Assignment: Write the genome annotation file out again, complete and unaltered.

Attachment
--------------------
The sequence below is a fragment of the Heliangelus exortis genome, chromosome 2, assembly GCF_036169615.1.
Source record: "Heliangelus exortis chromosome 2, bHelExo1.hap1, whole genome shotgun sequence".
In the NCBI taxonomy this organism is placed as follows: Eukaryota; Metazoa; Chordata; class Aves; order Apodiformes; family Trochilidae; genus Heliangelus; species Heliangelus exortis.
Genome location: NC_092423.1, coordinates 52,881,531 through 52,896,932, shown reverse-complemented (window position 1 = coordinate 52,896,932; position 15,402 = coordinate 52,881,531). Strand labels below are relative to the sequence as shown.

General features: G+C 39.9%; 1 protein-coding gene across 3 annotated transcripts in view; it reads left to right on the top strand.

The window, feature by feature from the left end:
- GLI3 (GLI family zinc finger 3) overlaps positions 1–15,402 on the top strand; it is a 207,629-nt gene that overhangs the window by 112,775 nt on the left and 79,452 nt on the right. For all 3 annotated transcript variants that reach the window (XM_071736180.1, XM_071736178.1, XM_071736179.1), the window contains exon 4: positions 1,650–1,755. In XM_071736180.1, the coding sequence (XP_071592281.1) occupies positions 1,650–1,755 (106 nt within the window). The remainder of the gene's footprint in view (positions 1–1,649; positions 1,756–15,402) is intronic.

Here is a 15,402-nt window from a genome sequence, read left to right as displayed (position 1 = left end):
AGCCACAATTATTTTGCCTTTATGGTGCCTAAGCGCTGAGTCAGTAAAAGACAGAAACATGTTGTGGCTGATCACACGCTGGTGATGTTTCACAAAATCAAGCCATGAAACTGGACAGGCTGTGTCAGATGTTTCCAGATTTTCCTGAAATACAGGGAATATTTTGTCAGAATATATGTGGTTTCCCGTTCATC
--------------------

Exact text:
The sequence below is a fragment of the Heliangelus exortis genome, chromosome 2, assembly GCF_036169615.1.
Source record: "Heliangelus exortis chromosome 2, bHelExo1.hap1, whole genome shotgun sequence".
In the NCBI taxonomy this organism is placed as follows: Eukaryota; Metazoa; Chordata; class Aves; order Apodiformes; family Trochilidae; genus Heliangelus; species Heliangelus exortis.
Genome location: NC_092423.1, coordinates 52,881,531 through 52,896,932, shown reverse-complemented (window position 1 = coordinate 52,896,932; position 15,402 = coordinate 52,881,531). Strand labels below are relative to the sequence as shown.

General features: G+C 39.9%; 1 protein-coding gene across 3 annotated transcripts in view; it reads left to right on the top strand.

The window, feature by feature from the left end:
- GLI3 (GLI family zinc finger 3) overlaps positions 1–15,402 on the top strand; it is a 207,629-nt gene that overhangs the window by 112,775 nt on the left and 79,452 nt on the right. For all 3 annotated transcript variants that reach the window (XM_071736180.1, XM_071736178.1, XM_071736179.1), the window contains exon 4: positions 1,650–1,755. In XM_071736180.1, the coding sequence (XP_071592281.1) occupies positions 1,650–1,755 (106 nt within the window). The remainder of the gene's footprint in view (positions 1–1,649; positions 1,756–15,402) is intronic.

Here is a 15,402-nt window from a genome sequence, read left to right as displayed (position 1 = left end):
AGCCACAATTATTTTGCCTTTATGGTGCCTAAGCGCTGAGTCAGTAAAAGACAGAAACATGTTGTGGCTGATCACACGCTGGTGATGTTTCACAAAATCAAGCCATGAAACTGGACAGGCTGTGTCAGATGTTTCCAGATTTTCCTGAAATACAGGGAATATTTTGTCAGAATATATGTGGTTTCCCGTTCATC